With sunny spring weather forecast for Toronto this weekend, there seems to be a gulf appearing between the mayor and the city’s top doctor about whether or not residents should go outside this weekend.
Sunday’s day-time high is expected to be 21ºC Environment Canada says, with a mix of sun and clouds throughout the morning and afternoon. Given that many people have been staying mostly at home for weeks now, the lure of the outdoors may tempt even the most disciplined isolationists.
Mayor John Tory acknowledged as much in an interview with CBC Radio’s Metro Morning on Friday.
“I know people are going to go outside. It’s going be a glorious day on Sunday — that first day we have every spring where you feel like you can feel the warmth of the sun and you just want to be outside,” he said.
“I just think if people are careful and they’re mindful of the two meters they can go to the park, even though I know we’re supposed to be telling them to stay home.”
Indeed, “stay home” has been the consistent message from Dr. Eileen de Villa, the city’s medical officer of health. She has repeatedly said that residents should only go out for essential travel, though de Villa has encouraged exercise as a way to stay physically and mentally fit during the emergency measures that have been in place since March.
“But try to limit the amount of time that people are out there, so as not to risk crossing paths and inadvertently spreading COVID-19 or fuelling the spread of COVID-19 in our city,” de Villa said in her own interview with Metro Morning.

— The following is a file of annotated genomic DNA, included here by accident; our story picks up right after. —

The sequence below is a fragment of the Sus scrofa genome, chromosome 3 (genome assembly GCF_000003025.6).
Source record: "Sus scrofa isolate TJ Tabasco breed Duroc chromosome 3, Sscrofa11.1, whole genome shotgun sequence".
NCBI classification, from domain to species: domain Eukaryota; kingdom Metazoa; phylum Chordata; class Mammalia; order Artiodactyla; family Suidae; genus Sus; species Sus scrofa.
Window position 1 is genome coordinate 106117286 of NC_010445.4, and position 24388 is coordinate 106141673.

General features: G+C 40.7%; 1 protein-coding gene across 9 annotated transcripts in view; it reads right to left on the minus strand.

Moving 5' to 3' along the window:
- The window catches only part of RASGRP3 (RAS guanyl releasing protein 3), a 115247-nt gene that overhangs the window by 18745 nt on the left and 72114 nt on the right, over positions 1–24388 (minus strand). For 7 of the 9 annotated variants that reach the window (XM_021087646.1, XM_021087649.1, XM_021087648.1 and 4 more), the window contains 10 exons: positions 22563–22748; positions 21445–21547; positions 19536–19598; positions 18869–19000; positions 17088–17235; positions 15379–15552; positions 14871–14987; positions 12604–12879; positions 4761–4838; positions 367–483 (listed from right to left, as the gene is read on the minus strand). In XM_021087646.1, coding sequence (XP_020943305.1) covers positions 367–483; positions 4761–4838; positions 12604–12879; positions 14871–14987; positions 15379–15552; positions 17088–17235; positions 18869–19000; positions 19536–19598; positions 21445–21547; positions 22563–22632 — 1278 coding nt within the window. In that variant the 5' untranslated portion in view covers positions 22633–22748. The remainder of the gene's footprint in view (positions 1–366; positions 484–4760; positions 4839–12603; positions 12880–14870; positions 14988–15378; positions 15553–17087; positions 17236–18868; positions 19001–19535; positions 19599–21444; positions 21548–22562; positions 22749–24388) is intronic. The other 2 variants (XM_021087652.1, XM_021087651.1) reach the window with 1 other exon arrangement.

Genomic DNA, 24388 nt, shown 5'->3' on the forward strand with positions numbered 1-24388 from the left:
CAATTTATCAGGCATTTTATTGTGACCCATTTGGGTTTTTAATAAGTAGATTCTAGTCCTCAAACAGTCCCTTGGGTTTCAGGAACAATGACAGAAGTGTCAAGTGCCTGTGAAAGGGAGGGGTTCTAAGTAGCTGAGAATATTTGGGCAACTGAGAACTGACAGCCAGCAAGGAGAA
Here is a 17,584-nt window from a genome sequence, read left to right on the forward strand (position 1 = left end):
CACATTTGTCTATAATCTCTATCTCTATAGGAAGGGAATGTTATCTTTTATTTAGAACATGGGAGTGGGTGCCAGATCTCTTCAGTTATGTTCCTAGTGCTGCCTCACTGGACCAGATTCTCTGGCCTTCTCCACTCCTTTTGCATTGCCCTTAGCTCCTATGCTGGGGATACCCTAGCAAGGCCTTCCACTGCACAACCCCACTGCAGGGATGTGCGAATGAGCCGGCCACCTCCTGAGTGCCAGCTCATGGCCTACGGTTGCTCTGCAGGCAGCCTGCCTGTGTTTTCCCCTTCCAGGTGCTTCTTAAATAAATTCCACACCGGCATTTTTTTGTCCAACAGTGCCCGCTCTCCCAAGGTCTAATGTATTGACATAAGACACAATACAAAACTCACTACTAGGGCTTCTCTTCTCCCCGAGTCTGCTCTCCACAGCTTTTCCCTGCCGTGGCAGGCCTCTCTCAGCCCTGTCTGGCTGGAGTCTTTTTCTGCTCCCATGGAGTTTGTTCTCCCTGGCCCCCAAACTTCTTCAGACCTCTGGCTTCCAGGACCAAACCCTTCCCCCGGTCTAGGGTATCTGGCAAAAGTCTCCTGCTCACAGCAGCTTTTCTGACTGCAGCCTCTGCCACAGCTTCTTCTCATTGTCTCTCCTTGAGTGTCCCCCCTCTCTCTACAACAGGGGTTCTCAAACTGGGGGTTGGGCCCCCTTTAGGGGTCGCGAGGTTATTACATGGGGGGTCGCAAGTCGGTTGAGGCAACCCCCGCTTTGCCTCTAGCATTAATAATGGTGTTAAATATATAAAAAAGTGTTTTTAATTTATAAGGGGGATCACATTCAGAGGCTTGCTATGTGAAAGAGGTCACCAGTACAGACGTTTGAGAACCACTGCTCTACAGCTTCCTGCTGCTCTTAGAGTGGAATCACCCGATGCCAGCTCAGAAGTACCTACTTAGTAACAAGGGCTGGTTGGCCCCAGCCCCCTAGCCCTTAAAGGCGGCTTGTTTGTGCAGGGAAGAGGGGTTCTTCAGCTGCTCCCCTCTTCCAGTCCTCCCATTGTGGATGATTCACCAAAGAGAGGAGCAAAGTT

She added that she hopes a “majority of people” will continue to stay home whenever possible, despite the nice weather on the way.
“It’s really important in terms of … building on the success we’ve had thus far in managing COVID-19 in our community. We want to get our city back, to return to something resembling normal. And I think the fastest way for us to do that is to continue to stay the course,” de Villa told guest host Jill Dempsey.
The doctor’s primary concern is that in a place as dense as downtown Toronto, people outside may find themselves in a large group even though they intended to maintain proper distancing measures.
The Waterfront Business Improvement Area, which represents a coalition of businesses in the popular lakefront area in and around Queen’s Quay, echoed those concerns this week. The organization sent out a news release Friday morning encouraging residents to avoid peak times at the waterfront, namely between the hours of 11 a.m. and 6 p.m.
“The water is always a popular destination for people who want to get out and enjoy the warm weather,” said Tim Kocur, executive director of the Waterfront BIA.
“But public health is paramount right now. We encourage everyone to stay at home or visit during non-peak hours if you do choose to visit the waterfront this weekend.”
De Villa said she understands that the messaging may be frustrating, and, in some instances, rather confusing.
Earlier this week, for example, B.C.’s provincial health officer Dr. Bonnie Henry encouraged residents there to get outside. Speaking to reporters, Henry said that the risk of COVID-19 transmission outside is “infinitesimally small” in most circumstances.
But not all jurisdictions can follow the same advice, de Villa said.
As for Tory, he said he is confident that residents will take responsibility and ensure they are maintaining safe physical distancing.
“I know the medical officer of health says people should stay home. And I know that’s her first choice because it’s simpler to not have to worry about how close people are to each other. But I’m realistic,” he explained.
“My hope is that we’re to the stage now where people are familiar enough with what they’re being asked to do in the interests of getting this emergency over with and getting back to more normal life that people will separate themselves.”